Being fundamentally lazy, I love it when people do my work for me (cf. this post on “Culturally Backward Nationalities”), so I offer my hearty thanks to Michael; the only thing I can think to add is a bit of context for the first three, so I will do that. The first, from Herodotus I.8 (πάλαι δὲ τὰ καλὰ ἀνθρώποισι ἐξεύρηται, ἐκ τῶν μανθάνειν δεῖ), is in the famous story of Candaules and Gyges; the former is so proud of his wife’s beauty he tells the latter to look at her naked, and the horrified response includes the remark that (in the Godley translation quoted in the blog post) “Men have long ago made wise rules from which one ought to learn,” or (in the version used in Paul L. MacKendrick and ‎Herbert M. Howe’s Classics in Translation) “Men of old discovered the proprieties, and it is our duty to learn from them.”

The second is from Scipio’s negotiations with the Carthaginians in Polybius 15:

But Scipio, on hearing from the Roman legates that both the senate and the people had readily accepted the treaty he had made with the Carthaginians and were ready to comply with all his requests, was highly gratified by this, and ordered Baebius to treat the Carthaginian envoys with all courtesy and send them home, acting, as I think, very rightly and wisely. For aware as he was of the high value attached by his own nation to keeping faith to ambassadors, he took into consideration not so much the deserts of the Carthaginians as the duty of the Romans. Therefore restraining his own anger and the bitter resentment he felt owing to the late occurrence, he did his best to preserve ‘the glorious record of our sires,’ as the saying is.

(The bit I have bolded is Curtius’s Principle.)

And the third is from Petronius 118:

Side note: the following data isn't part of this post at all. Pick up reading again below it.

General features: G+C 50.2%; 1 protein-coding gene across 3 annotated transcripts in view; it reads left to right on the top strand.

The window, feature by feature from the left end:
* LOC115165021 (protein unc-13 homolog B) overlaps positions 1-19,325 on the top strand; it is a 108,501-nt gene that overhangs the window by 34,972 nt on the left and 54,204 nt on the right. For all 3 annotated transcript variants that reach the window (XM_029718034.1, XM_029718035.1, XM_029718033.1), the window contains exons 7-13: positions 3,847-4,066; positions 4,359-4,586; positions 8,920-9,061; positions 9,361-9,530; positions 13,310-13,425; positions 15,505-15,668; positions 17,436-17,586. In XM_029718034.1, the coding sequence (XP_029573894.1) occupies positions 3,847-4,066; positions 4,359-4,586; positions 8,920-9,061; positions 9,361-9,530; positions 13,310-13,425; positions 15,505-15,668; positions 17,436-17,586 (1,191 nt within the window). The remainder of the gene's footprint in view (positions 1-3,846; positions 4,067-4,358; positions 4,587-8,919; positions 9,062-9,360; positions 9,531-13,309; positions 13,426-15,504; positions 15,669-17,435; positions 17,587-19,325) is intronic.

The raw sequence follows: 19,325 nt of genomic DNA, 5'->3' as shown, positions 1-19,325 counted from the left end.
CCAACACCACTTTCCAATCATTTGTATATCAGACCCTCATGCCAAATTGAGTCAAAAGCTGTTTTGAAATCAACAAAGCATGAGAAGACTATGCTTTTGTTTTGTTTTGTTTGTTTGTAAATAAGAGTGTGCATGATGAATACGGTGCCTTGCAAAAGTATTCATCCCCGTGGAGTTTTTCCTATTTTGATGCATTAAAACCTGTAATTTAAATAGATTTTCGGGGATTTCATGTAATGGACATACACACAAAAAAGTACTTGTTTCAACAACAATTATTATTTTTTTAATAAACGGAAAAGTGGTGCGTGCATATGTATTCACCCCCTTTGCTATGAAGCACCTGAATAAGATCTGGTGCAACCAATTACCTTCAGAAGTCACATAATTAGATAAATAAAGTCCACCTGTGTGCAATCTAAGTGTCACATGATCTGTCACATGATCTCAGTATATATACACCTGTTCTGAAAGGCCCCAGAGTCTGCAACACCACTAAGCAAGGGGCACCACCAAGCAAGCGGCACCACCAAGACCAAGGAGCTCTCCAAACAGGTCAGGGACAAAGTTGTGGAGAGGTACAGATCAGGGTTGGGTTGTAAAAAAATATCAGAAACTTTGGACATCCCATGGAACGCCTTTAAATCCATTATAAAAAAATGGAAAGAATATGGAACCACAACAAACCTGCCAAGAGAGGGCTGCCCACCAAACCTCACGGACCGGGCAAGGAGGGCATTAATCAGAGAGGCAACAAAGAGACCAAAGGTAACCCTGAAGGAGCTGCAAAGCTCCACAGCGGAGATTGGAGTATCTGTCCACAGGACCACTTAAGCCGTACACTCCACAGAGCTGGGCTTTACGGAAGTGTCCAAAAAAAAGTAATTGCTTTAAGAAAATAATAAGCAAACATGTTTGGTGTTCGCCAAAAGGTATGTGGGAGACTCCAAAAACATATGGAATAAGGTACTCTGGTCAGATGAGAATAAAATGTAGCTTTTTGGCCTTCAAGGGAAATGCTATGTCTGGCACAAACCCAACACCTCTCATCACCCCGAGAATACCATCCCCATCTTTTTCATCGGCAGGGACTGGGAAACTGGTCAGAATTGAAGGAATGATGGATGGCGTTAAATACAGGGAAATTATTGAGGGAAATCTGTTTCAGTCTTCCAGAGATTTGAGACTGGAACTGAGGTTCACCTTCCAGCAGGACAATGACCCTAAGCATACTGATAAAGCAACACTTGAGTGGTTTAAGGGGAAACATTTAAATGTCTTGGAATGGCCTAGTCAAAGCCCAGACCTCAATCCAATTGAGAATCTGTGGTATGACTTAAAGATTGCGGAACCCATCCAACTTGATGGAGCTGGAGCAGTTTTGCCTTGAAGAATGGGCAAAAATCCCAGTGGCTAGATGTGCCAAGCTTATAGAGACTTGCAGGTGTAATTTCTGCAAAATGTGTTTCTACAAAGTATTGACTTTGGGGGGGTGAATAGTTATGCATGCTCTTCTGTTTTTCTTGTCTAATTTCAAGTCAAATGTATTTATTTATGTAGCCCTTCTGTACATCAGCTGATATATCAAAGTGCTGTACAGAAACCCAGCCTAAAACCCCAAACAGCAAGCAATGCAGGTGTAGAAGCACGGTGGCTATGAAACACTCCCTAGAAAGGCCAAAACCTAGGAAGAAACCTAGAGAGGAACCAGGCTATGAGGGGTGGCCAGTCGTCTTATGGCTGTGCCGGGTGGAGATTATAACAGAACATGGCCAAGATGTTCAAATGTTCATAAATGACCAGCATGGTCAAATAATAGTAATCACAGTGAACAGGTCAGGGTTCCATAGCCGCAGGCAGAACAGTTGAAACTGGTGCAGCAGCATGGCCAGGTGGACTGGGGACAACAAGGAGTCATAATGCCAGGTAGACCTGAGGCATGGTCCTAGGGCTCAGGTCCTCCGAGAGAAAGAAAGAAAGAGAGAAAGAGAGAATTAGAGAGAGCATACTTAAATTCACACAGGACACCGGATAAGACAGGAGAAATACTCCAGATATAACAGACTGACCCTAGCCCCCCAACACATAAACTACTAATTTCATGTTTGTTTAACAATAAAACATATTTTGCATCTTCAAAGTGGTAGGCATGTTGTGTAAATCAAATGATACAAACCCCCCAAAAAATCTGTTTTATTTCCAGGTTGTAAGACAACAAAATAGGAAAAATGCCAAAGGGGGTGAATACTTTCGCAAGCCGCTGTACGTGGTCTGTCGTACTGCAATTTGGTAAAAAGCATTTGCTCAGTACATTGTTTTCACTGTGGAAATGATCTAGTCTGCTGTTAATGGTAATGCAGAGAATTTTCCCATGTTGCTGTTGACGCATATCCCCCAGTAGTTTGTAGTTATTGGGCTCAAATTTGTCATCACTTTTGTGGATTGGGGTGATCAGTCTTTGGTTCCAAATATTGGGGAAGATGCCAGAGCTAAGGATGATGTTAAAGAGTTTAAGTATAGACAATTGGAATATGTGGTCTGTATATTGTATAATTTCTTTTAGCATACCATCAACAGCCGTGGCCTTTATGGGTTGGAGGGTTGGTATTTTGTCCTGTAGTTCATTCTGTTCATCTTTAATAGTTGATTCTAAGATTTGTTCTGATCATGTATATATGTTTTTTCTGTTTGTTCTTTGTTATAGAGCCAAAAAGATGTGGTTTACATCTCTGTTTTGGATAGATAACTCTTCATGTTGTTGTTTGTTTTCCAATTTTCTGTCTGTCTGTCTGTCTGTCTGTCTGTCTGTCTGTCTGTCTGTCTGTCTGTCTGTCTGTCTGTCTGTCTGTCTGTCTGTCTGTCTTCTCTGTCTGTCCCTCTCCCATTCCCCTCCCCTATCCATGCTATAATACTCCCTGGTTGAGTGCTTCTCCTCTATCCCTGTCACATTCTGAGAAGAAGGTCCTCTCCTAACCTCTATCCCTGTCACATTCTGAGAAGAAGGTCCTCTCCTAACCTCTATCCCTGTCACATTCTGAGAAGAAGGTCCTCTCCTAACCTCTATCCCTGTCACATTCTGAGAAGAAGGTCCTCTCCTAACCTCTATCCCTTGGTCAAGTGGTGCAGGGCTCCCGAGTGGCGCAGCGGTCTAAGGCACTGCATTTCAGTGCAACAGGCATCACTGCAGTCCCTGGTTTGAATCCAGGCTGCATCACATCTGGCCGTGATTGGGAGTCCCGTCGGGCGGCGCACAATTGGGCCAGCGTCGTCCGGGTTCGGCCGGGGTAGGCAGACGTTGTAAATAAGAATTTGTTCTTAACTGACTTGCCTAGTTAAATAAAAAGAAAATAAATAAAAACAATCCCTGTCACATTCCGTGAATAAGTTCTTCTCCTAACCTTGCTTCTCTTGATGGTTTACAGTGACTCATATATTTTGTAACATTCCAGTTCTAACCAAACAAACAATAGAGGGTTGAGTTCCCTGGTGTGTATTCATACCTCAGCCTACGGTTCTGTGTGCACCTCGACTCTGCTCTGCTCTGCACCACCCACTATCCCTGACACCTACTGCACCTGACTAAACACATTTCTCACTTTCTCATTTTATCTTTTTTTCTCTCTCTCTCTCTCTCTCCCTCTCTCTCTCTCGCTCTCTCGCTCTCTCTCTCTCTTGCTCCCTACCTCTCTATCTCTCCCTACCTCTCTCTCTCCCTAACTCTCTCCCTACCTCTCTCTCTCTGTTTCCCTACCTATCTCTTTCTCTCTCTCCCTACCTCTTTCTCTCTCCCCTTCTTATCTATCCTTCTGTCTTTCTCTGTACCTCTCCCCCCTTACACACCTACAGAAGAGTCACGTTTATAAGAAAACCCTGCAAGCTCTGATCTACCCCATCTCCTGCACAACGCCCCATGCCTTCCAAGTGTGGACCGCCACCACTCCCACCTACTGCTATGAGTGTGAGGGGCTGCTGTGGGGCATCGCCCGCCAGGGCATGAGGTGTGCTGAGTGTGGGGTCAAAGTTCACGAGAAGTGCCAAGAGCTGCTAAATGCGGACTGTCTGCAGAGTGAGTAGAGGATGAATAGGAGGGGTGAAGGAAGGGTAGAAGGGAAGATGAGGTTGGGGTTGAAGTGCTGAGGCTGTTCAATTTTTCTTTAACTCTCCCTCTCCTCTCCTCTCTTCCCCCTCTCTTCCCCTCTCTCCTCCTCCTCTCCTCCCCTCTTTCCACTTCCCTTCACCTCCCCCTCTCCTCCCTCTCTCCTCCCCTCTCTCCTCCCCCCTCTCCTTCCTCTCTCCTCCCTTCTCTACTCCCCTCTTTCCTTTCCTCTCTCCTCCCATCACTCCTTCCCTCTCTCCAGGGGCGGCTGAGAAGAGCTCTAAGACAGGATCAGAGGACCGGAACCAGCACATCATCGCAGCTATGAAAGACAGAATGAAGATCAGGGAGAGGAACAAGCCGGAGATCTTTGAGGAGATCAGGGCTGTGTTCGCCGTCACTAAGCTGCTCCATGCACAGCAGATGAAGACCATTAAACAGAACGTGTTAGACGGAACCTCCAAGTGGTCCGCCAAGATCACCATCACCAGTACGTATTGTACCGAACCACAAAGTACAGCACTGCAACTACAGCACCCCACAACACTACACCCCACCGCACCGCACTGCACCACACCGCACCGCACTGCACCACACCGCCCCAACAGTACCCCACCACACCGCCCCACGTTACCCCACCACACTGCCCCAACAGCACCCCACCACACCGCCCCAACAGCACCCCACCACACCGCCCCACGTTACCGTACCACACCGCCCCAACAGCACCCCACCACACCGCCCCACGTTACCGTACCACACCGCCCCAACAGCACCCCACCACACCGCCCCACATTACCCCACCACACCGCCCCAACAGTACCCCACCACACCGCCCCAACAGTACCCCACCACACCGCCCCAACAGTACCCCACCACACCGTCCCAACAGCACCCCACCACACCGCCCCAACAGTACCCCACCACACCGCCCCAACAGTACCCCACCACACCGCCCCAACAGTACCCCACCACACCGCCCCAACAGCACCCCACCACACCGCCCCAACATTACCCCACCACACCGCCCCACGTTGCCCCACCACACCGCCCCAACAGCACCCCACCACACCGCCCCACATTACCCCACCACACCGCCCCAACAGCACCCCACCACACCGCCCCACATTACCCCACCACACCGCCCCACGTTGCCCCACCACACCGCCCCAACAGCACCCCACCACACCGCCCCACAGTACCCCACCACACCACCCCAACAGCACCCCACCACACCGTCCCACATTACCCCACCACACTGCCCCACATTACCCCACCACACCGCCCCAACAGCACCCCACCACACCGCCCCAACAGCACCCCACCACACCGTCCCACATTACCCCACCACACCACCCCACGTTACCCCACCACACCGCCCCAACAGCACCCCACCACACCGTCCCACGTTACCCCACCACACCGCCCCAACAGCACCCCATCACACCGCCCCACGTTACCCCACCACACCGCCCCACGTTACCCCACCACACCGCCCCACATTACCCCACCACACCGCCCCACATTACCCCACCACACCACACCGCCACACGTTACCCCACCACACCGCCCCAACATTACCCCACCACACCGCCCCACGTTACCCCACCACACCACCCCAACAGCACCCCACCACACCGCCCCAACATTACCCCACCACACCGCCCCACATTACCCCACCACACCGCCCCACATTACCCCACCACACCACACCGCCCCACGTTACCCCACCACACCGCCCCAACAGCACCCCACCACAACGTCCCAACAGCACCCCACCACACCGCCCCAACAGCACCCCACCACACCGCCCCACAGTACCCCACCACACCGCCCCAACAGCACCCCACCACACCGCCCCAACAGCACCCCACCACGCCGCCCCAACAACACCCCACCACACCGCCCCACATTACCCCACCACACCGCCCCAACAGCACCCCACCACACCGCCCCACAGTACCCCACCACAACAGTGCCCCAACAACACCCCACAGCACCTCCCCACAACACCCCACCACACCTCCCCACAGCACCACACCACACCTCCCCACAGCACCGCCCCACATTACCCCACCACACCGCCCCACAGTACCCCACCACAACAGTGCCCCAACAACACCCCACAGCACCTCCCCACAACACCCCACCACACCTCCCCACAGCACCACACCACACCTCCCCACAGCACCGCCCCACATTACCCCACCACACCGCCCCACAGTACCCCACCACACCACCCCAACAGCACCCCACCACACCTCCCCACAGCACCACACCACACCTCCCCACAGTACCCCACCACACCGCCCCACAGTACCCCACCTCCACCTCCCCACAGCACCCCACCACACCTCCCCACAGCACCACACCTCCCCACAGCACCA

“Yes, my young friends,” said Eumolpus, “poetry has led many astray. As soon as a man has shaped his verse in feet and woven into it a more delicate meaning with an ingenious circumlocution, he thinks that forthwith he has scaled Helicon. In this fashion people who are tired out with forensic oratory often take refuge in the calm of poetry as in some happier haven, supposing that a poem is easier to construct than a declamation adorned with quivering epigrams. But nobler souls do not love such coxcombry, and the mind cannot conceive or bring forth its fruit unless it is steeped in the vast flood of literature. One must flee away from all diction that is, so to speak, cheap, and choose words divorced from popular use, putting into practice, “I hate the common herd and hold it afar.”

The last quote, “odi profanum vulgus et arceo,” is the start of Horace Odes 3.1.

Addendum. I was a little nervous about the attribution of the Ortega quote (number 10) to “Obras (1932),” so I did a little googling and discovered it’s from a 1927 review of Ramón Menéndez Pidal’s Orígenes del español: Estado lingüístico de la Península Ibérica hasta el siglo XI (Madrid, 1926); the full parenthesis is:

(Es preciso que los hombres de ciencia vuelvan a caer en la cuenta de que escriben libros. Los mismos alemanes, que causaron originariamente el daño, comienzan a arrepentirse. Un libro de ciencia tiene que ser de ciencia; pero también tiene que ser un libro).

My translation (with the Principle bolded):

(Men of science need to realize once again that they are writing books. The same Germans who caused the damage are beginning to regret it. A book of science must be scientific, but it must also be a book.)

The Danger and Allure of the Past.

I am continuing to read Turner’s Philology (see this post), and I was struck by this passage about the reaction of Christians to the literature of the pagan past (p. 18):